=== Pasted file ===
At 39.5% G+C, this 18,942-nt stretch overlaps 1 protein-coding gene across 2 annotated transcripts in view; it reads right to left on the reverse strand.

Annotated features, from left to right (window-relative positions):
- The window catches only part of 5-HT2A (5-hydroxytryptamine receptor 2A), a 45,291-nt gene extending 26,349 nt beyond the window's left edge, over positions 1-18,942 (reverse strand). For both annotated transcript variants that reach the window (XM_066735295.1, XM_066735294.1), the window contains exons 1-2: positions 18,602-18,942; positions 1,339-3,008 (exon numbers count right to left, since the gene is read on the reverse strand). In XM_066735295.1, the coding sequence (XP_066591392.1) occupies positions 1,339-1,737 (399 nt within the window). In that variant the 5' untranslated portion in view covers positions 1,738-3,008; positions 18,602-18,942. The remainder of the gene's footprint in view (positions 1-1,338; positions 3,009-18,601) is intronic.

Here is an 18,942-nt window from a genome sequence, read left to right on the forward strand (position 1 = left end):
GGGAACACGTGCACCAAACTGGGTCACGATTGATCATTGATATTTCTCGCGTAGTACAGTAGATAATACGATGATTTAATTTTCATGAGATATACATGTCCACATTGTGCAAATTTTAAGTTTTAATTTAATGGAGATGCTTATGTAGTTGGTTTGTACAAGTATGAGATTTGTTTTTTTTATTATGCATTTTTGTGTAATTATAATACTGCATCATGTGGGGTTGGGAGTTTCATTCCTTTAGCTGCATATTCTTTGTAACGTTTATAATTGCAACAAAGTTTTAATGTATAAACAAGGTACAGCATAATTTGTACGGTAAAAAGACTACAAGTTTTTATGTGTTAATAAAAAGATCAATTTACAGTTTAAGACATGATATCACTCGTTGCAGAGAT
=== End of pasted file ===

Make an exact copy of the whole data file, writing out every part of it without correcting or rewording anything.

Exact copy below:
At 39.5% G+C, this 18,942-nt stretch overlaps 1 protein-coding gene across 2 annotated transcripts in view; it reads right to left on the reverse strand.

Annotated features, from left to right (window-relative positions):
- The window catches only part of 5-HT2A (5-hydroxytryptamine receptor 2A), a 45,291-nt gene extending 26,349 nt beyond the window's left edge, over positions 1-18,942 (reverse strand). For both annotated transcript variants that reach the window (XM_066735295.1, XM_066735294.1), the window contains exons 1-2: positions 18,602-18,942; positions 1,339-3,008 (exon numbers count right to left, since the gene is read on the reverse strand). In XM_066735295.1, the coding sequence (XP_066591392.1) occupies positions 1,339-1,737 (399 nt within the window). In that variant the 5' untranslated portion in view covers positions 1,738-3,008; positions 18,602-18,942. The remainder of the gene's footprint in view (positions 1-1,338; positions 3,009-18,601) is intronic.

Here is an 18,942-nt window from a genome sequence, read left to right on the forward strand (position 1 = left end):
GGGAACACGTGCACCAAACTGGGTCACGATTGATCATTGATATTTCTCGCGTAGTACAGTAGATAATACGATGATTTAATTTTCATGAGATATACATGTCCACATTGTGCAAATTTTAAGTTTTAATTTAATGGAGATGCTTATGTAGTTGGTTTGTACAAGTATGAGATTTGTTTTTTTTATTATGCATTTTTGTGTAATTATAATACTGCATCATGTGGGGTTGGGAGTTTCATTCCTTTAGCTGCATATTCTTTGTAACGTTTATAATTGCAACAAAGTTTTAATGTATAAACAAGGTACAGCATAATTTGTACGGTAAAAAGACTACAAGTTTTTATGTGTTAATAAAAAGATCAATTTACAGTTTAAGACATGATATCACTCGTTGCAGAGAT